Fourteen foodborne pathogens cost $14.1 billion and present a significant public health burden, according to a report released today by the University of Florida’s Emerging Pathogens Institute. The study is the first comprehensive ranking of pathogen-food combinations, identifying the top 10 riskiest pairs.
Campylobacter and poultry, Toxoplasma and pork (and unknown sources), Listeria and deli meats, Salmonella and poultry, and Listeria in dairy products top the list.
Next in the ranking: both Salmonella and Norovirus from “complex foods,” Salmonella from produce, Toxoplasma from Beef, and Salmonella from eggs.
Ninety percent of the health burden is caused by five pathogens: Salmonella, Campylobacter, Listeria monocytogenes, Toxoplasma gondii and norovirus. These bugs are responsible for an estimated $12.7 billion in annual economic loss.
The authors of the 70-page report, which was supported by a Robert Wood Johnson Foundation grant, hope the analysis will help federal regulators target finite food safety resources based on risk.
The Food Safety Modernization Act, signed into law in January, directs FDA to adopt a more preventative, risk-based approach, but, as the report authors note, “doesn’t spell out exactly how this should be done.”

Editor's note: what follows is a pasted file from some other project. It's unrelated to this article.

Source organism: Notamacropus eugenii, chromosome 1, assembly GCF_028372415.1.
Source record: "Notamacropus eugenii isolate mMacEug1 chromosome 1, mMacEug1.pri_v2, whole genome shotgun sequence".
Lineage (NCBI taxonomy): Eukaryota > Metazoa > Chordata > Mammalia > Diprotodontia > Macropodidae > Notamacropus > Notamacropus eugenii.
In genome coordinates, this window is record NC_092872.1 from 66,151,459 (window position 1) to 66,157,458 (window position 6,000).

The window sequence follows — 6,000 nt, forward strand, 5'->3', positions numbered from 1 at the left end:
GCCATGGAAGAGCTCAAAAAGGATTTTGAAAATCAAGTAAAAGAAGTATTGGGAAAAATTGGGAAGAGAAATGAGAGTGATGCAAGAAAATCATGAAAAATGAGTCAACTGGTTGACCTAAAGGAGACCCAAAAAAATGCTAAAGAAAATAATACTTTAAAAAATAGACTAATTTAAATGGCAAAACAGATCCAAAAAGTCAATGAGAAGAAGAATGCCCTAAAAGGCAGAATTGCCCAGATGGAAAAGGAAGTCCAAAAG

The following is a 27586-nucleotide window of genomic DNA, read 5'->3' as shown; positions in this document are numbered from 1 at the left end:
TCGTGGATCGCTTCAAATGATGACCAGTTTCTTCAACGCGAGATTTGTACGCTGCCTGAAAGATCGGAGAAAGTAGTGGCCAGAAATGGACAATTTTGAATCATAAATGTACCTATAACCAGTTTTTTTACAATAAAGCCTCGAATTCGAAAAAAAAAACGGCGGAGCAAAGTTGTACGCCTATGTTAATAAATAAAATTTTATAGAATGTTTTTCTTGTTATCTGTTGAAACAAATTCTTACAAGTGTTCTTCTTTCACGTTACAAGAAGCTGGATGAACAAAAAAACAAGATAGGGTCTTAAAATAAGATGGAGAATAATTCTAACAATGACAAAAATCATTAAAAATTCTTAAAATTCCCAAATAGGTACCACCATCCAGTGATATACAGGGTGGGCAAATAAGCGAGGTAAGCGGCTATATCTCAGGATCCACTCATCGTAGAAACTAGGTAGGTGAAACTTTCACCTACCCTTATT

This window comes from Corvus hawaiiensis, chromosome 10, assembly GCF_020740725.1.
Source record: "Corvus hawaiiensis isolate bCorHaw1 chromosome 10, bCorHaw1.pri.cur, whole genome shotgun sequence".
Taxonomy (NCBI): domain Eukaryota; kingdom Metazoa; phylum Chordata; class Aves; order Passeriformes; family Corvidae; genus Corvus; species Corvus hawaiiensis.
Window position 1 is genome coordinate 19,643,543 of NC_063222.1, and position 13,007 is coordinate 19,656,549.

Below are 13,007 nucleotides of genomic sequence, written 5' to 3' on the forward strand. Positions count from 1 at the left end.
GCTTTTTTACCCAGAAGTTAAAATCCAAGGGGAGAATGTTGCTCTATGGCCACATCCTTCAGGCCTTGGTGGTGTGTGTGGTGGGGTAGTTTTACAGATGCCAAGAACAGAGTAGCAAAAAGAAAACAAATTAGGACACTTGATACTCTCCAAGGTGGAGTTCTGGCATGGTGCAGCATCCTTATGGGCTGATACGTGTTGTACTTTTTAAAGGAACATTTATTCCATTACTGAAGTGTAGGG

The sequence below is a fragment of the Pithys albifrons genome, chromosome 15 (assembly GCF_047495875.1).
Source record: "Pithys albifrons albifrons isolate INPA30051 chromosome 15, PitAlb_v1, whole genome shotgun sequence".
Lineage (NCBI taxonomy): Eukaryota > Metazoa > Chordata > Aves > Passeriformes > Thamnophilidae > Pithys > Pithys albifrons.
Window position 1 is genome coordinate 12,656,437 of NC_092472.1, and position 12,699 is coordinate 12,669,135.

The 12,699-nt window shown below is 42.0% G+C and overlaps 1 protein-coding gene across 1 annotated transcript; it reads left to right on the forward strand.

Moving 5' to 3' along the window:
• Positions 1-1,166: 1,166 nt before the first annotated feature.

“The number of hazards and scale of the food system make for a critical challenge for consumers and government alike,” said Michael Batz, lead author of the report and head of Food Safety Programs at the Emerging Pathogens Institute. “Government agencies must work together to effectively target their efforts. If we don’t identify which pairs of foods and microbes present the greatest burden, we’ll waste time and resources and put even more people at risk.”
To estimate such risks, researchers calculated the public health burden using the cost of medical care and lost productivity from employee sick days, in addition to the expenses associated with serious complications or chronic disabilities that result from the acute illness, and then paired illness with food attribution.
Poultry contaminated with Camplylobacter topped the risk ranking, sickening more than 600,000 Americans and costing $1.3 billion annually. Salmonella in poultry ranked fourth with more than 200,000 illnesses and $700 million in costs. The UF researchers question whether new safety standards announced by the USDA for young chickens and turkeys are sufficient, and recommend evaluating and tightening these standards over time.
The report also recommends that the FDA and USDA develop a joint Salmonella initiative that coordinates efforts, that agencies strengthen Listeria prevention programs in part by improving education efforts aimed at pregnant women (who are more at risk, especially for miscarriages). Other recommendations include: Battling the number of Norovirus illnesses by strengthening state and local food safety programs through increased funding, training and adoption by states of the most recent FDA Food Code and continuing to target E. coli O157:H7.
The full report can be found at the Emerging Pathogens Institute website at www.epi.ufl.edu.